woman, I shall give my snuff-boxes to her.” And, bit by bit, he had come to regard them as the property of that unknown She, whom he began to despair of finding in the madding crowds of Mayfair.

Presently, he rang the bell, and told Judkins that he would dine at home. Judkins glanced at the glittering snuffboxes.

“Shall I put ’em in the safe to-night?” “Why?”

“Stranger in the flat, sir.”

“Lock up the valet’s room, Judkins.” “The valet’s room, sir?”

“Can a stranger escape in blue silk pyjamas? All his clothes are in your custody.”

“Very true, sir.”

“You are of a suspicious nature, Judkins.”

“Yes, sir, I don’t cotton to strangers, sir.”

“I do—sometimes. Mr. Brown is my guest. Tell the cook to exercise her art this evening upon a grilled sole and some sweetbreads. Mr. Brown may drink a pint of Clicquot.”

Judkins sniffed audibly, and withdrew.

NOTHING further of interest happened till Trevor looked in just before eight. Mr. Brown was awake ¡ and, admittedly, hungry. The doctor ; examined him thoroughly in Wendover’s presence, but asked no indiscreet question except one.

“Can you tell me what poison you ; took?”

I “Have you ever heard of Muscarine?”

; “The alkaloid isolated from the Flyagaric fungus? Yes.”

¡ “I didn’t take that.”

“Of course you didn’t. Muscarine induces myosis, violent vomiting, and great muscular weakness.”

“My muscles are weak. I took, doctor, an alkaloid isolated from another fungus. I have forgotten its jaw-breaking name. It grows in East Africa. A man I met out there, a Hun, was experimenting with it. He contended to me that it Would cut the knot painlessly. And swiftly. He had a small quantity which he kindly shared with me. We intended at the time to explore a bit of uncharted country infested by a peculiarly savage tribe who found entertainment in torturing their prisoners. If we fell into their hands, we hoped to balk them of their favourite amusement. That’s all. When I left East Africa, I carried the phial with me.”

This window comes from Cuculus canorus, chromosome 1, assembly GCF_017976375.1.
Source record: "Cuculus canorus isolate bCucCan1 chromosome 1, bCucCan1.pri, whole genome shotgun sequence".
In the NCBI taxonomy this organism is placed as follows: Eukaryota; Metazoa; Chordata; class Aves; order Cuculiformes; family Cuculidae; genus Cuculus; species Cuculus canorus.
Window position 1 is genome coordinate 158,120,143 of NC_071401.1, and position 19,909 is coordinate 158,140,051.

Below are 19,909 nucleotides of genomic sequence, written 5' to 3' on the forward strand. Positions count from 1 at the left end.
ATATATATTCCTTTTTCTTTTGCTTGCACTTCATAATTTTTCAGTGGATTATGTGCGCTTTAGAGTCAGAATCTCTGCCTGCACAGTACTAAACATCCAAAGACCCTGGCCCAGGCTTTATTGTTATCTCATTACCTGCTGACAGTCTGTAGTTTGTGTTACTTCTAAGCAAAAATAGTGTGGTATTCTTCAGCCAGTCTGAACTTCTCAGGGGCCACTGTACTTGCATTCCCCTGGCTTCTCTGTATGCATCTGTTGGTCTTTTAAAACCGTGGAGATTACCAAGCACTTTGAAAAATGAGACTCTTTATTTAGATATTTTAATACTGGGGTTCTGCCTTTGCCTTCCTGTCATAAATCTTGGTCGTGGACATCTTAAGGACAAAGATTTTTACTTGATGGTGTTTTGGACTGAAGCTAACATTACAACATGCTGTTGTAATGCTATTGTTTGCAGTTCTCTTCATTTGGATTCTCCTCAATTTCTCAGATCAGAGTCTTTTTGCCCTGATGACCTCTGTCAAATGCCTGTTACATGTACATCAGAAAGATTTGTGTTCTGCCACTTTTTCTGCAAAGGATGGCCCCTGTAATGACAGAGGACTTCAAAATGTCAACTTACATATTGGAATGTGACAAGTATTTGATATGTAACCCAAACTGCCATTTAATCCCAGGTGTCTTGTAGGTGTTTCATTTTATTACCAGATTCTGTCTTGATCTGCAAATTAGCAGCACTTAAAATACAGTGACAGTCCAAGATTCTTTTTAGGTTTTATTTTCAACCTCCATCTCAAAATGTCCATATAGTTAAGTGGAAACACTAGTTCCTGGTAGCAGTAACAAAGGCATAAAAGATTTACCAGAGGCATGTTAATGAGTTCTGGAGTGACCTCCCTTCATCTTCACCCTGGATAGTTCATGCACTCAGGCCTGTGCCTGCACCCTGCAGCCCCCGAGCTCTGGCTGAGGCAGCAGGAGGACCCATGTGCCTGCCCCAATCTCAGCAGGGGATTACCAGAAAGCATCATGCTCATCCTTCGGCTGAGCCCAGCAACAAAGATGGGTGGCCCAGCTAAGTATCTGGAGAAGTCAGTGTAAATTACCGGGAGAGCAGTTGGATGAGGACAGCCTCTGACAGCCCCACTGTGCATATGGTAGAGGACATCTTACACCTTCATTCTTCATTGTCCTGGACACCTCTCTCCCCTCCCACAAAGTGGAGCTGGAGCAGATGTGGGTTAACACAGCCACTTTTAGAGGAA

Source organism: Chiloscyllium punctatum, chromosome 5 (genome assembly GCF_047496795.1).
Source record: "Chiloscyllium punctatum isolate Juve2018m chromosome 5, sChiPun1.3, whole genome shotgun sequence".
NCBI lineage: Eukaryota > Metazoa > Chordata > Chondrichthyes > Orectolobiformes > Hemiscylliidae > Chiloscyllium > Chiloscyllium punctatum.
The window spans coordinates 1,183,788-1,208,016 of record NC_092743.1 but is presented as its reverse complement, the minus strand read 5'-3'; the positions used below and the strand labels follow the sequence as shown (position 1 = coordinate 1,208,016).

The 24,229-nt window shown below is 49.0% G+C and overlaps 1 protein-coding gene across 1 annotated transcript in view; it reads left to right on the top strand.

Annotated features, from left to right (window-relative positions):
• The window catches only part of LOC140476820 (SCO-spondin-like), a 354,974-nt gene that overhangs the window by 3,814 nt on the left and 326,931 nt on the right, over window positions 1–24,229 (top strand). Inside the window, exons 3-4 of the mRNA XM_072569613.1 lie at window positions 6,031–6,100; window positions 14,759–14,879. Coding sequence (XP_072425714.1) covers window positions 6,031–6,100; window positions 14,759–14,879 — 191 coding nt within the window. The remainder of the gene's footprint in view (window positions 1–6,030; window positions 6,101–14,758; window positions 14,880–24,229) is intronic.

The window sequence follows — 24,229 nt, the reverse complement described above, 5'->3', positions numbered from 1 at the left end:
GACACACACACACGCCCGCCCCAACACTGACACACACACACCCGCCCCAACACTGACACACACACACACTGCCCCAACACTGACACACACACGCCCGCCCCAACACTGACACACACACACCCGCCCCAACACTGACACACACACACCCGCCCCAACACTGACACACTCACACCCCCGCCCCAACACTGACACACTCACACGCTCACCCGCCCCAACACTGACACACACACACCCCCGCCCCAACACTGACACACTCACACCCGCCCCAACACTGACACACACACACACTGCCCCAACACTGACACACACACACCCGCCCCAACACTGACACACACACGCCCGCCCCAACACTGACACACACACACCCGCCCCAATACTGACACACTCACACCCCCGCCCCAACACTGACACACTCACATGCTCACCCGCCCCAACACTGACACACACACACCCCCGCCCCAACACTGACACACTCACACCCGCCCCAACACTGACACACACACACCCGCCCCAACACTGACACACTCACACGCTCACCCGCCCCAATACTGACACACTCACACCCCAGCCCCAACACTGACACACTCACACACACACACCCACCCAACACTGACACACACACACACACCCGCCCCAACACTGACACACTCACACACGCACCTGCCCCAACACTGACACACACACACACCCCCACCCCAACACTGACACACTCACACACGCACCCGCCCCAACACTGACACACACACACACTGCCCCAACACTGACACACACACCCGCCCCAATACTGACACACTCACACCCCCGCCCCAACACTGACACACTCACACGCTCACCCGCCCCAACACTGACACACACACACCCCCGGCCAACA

The doctor accepted politely this explanation. As soon as he was alone with Wendover, he said bluntly:

“I believe that story, but I wonder whether he has forgotten the name of the fungus. Humanly speaking, he is out of the danger zone. There was myosis, abnormal contraction of the pupil of the eye, and there is still muscular weakness. He is no ordinary man, Mr. Wendover; I wish we knew more about him.”

“We shall,” predicted Wendover confidently.

“I shall not call till to-morrow, unless you send for me. Good-night.”

Mr. Brown enjoyed his dinner, and drank one glass of champagne. Afterwards Wendover played piquet with him and lost a few shillings to a much superior player. He learnt, incidentally, why his guest had sojourned in East Africa.

“I am a surveyor by profession. I was on the staff of the Southern Pacific Railroad in California. I can earn good money, when I get back there. I chucked surveying when my father died. Money didn’t bring me luck. The Hun I mentioned wpnt into the unmapped country, and never came back. Did he empty his phial?”

Mr. Brown spoke of Montaigne.

“I love Montaigne,” he said, “because —as Emerson observes—he is never dull. And always independent. He took the road of life, laughing at everything and everybody, including himself. I feel in his essays a touch of the buccaneer, although he was a judge and a gentleman of the King’s Chamber. Do you read him?”